The Daily Star, Oneonta, NY - otsego county news, delaware county news, oneonta news, oneonta sports

Mark Simonson

January 5, 2013

Thousands showed for 1928 new car debut in Oneonta


“McNeely’s Melodians played yesterday,” according to Tuesday’s Star, “and will continue today and tomorrow. Their music proved thoroughly enjoyable as did the vaudeville acts presented in the afternoon and evening. During the afternoon two soloists were heard in popular numbers and in the evening there were about 600 present for an entertainment that started about 8 o’clock and continued for more than an hour.” A specially constructed stage was placed in the service department of the new building, but seats were provided for only 400.

“Most Oneontans were surprised at their first glimpse of the new home of Becker & Lent. The showroom is unusually attractive, finished in pleasing colors and well lighted. There is space for the showing of several models. A light vari-colored tile floor was particularly remarked upon.”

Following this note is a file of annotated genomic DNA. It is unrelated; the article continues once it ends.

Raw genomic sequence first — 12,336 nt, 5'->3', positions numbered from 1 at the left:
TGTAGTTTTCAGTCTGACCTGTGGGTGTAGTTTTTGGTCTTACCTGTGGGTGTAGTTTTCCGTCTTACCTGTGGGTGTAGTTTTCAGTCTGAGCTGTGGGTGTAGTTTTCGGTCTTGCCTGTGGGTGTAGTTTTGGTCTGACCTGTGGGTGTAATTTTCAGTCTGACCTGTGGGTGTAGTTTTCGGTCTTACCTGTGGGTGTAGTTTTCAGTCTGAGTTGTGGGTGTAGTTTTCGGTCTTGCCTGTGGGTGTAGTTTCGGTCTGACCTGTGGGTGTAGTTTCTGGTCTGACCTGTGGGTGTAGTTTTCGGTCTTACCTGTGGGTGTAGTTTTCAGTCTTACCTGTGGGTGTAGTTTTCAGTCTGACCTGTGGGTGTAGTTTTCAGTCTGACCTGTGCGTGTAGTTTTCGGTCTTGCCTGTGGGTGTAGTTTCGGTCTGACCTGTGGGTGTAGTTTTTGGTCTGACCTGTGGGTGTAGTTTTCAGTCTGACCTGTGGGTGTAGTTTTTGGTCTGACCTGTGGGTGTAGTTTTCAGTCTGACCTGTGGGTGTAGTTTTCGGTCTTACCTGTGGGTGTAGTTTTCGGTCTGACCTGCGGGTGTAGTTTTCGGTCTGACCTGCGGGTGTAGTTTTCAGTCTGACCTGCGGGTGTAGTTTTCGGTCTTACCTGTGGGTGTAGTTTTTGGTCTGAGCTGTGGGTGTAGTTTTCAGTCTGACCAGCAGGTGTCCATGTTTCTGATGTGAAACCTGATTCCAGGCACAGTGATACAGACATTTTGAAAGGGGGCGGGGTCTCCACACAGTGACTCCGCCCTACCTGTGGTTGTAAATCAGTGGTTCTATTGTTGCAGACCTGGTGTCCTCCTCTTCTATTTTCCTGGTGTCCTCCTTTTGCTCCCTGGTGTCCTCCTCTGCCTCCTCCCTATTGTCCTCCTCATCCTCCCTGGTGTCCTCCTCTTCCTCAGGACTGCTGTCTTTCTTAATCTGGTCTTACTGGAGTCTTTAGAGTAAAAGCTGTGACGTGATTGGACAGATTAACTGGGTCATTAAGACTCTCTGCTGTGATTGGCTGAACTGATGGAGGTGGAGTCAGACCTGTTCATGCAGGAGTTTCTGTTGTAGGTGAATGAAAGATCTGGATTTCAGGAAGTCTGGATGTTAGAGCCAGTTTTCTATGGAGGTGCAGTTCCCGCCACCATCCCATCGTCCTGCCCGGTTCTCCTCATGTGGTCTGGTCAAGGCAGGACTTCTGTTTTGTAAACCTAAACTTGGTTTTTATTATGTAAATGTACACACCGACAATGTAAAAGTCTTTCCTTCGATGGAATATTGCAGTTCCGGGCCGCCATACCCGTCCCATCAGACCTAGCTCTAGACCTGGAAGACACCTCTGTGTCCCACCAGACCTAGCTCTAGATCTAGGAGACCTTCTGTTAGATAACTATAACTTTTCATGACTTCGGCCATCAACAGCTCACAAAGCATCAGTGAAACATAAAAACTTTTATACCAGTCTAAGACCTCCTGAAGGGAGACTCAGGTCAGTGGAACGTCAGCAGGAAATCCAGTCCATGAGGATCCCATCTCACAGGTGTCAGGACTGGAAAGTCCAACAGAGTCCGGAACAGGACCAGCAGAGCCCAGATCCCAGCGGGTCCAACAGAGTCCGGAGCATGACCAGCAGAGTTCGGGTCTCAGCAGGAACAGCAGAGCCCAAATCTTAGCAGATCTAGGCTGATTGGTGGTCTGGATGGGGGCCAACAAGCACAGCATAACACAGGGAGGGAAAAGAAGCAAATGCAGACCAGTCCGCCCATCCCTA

The new Chevrolet motto for 1928 was “Bigger and Better,” succeeding the “Most Beautiful Chevrolet.” A newspaper advertisement from Jan. 2 described the many features of the new models. Prices ranged from $495 for “The Roadster,” to $715 for “The Imperial Landau.” Light delivery and utility trucks ranged from $375 to $495.

Not to be ignored, the Oneonta Sales Co., Oneonta’s Ford dealership since 1912 and directly across the street, placed a congenial advertisement on Jan. 3.

“Greetings to Becker & Lent Inc.,” the ad began. “We welcome you to Market street and congratulate you on your beautiful new and modern home.

“We trust your stay on this street and as members of the business fraternity of Oneonta will be long and prosperous.

“We bespeak for your new models in cars the same enthusiastic reception with which the new Model A Ford was greeted.”

Becker & Lent stayed on Market Street for a few years, but Oneonta Sales far surpassed its longevity. Oneonta Sales remained at the corner of Market Street and Chestnut Street Extension until Sidney Levine retired and closed the business in 1992.

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Mark Simonson

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